The new Clause embodies the principle put forward in the well-known agricultural credit scheme with which the name of Mr. Enfield is connected. No one can fail to notice the great value of Mr. Enfield's work in this connection. Although it may be argued that societies of this kind could be formed under the Bill as it stands the Bill does not cover the proposal made by Mr. Enfield in his report. Having said that the plans proposed would not give to the credit societies quite so much advantage as the plan of the 1923 Act the report says: This is by no means a fatal objection, but it means that the combined liability of members would be less effective as a basis of borrowing than under the present scheme. The difficulty could, of course, be overcome by the State taking an equivalent number of shares in the new societies. This point is not covered by the Bill as it stands. This would mean that the State would be liable for a certain proportion of the risks, but in taking this liability it would be doing no more than it does now. I think this Bill should contain a provision which really covers the matter of co-operative credit societies. It is a singular thing that the agricultural credit system for this country should make no mention of the plan which is practically universal. Almost all the Continental system is co-operative; and even a part of the American system. In that profoundly individualistic country you have agricultural credit societies.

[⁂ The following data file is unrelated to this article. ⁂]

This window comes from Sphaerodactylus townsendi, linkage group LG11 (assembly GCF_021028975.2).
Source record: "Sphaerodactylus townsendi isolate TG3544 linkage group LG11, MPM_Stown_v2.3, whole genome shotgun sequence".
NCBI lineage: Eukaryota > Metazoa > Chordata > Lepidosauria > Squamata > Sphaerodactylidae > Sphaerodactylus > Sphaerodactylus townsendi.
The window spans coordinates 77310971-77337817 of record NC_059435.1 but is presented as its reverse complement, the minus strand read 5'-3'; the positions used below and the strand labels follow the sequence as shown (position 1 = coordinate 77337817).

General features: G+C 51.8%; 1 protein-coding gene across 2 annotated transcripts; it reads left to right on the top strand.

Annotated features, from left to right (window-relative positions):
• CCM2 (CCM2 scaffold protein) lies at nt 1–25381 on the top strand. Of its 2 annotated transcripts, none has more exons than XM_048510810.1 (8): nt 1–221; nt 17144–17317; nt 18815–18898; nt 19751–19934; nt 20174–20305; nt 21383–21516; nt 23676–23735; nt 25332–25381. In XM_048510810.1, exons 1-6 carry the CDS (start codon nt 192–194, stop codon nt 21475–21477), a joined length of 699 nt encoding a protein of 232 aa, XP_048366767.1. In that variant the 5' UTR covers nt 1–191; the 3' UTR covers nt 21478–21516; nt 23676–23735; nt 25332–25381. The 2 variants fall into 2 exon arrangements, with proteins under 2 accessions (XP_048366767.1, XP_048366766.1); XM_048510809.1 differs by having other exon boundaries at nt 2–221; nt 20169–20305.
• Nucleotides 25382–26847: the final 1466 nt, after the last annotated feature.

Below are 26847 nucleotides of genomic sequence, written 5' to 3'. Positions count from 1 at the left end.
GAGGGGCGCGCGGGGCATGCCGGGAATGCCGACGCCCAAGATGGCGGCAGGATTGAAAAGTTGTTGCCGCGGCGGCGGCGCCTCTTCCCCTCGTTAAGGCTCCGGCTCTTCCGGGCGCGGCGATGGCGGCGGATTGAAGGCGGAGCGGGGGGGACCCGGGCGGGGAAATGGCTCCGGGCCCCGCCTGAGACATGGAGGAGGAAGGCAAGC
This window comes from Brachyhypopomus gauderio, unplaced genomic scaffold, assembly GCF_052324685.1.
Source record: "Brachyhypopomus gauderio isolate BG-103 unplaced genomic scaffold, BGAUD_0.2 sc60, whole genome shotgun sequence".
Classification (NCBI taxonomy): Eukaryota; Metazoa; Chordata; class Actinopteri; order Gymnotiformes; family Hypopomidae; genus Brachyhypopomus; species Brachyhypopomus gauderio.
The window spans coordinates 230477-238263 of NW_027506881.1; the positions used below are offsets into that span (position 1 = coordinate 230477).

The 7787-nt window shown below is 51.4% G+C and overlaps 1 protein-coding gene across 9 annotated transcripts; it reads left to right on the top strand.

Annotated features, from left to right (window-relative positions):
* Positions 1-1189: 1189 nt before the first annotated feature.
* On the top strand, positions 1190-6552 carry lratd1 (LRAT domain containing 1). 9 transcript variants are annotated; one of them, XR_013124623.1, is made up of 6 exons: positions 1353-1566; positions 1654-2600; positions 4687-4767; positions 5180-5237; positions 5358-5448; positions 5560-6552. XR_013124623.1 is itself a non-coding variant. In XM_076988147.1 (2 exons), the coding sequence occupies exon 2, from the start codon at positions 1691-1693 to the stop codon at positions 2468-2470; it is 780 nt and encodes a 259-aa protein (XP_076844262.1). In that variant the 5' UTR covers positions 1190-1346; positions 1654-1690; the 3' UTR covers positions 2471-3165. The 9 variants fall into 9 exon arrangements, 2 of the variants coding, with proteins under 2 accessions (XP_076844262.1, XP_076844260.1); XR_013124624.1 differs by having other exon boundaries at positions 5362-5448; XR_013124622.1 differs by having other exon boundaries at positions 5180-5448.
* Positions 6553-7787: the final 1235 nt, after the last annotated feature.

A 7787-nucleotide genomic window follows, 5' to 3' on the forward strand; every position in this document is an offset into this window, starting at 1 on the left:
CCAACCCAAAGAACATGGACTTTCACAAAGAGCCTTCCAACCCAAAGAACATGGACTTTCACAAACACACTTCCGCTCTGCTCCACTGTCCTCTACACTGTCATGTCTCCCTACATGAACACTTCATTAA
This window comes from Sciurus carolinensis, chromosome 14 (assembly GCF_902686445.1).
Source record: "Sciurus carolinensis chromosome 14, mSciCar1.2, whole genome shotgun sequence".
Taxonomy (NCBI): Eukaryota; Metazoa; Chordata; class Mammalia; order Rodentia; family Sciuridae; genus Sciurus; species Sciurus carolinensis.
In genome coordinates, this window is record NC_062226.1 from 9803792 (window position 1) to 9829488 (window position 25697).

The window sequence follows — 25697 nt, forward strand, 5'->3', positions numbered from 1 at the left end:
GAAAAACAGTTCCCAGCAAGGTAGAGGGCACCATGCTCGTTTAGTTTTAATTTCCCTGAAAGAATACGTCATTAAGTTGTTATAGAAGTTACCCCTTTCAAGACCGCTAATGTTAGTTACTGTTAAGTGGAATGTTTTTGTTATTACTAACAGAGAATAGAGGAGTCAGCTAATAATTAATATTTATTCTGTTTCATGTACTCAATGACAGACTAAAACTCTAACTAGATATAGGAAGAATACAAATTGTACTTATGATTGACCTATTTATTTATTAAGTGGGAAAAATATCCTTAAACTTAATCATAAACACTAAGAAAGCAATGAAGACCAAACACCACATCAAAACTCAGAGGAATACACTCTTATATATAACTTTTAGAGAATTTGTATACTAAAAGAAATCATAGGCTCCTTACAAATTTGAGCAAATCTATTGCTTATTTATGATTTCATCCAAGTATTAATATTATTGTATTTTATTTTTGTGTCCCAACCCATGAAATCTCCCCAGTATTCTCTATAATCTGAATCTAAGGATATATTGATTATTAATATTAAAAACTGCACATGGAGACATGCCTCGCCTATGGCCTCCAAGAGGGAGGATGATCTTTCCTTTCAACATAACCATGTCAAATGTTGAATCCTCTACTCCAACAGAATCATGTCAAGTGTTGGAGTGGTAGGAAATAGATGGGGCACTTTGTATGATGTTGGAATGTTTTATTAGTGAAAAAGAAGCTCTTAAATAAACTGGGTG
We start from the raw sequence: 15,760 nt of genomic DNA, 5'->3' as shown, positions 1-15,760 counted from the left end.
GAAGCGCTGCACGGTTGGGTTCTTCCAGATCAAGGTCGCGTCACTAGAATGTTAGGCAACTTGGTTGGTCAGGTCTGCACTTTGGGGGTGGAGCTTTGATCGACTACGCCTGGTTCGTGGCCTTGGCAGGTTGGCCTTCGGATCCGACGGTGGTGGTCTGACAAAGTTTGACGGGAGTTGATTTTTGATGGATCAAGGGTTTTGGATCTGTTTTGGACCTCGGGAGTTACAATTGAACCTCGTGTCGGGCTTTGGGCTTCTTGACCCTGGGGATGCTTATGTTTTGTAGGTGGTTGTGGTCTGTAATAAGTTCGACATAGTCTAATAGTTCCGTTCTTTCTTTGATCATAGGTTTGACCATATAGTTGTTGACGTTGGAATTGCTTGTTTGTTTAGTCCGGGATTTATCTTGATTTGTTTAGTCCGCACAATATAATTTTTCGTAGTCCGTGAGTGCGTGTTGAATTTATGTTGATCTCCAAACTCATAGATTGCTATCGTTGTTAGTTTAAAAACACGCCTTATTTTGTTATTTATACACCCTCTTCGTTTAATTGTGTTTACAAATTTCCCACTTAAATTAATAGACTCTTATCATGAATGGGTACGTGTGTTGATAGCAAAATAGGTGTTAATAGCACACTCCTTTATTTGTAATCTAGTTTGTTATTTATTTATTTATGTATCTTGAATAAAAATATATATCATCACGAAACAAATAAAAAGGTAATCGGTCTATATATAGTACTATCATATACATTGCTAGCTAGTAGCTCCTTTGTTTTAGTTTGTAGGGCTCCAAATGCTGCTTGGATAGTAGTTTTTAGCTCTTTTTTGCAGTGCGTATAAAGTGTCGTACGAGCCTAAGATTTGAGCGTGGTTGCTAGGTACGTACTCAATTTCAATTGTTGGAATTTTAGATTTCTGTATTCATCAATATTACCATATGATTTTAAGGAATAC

The hon. Member is now arguing the merits of the Clause. I am not yet convinced that he cannot get what he wants under the Bill as it stands. Perhaps the Minister of Agriculture is able to clear up the point.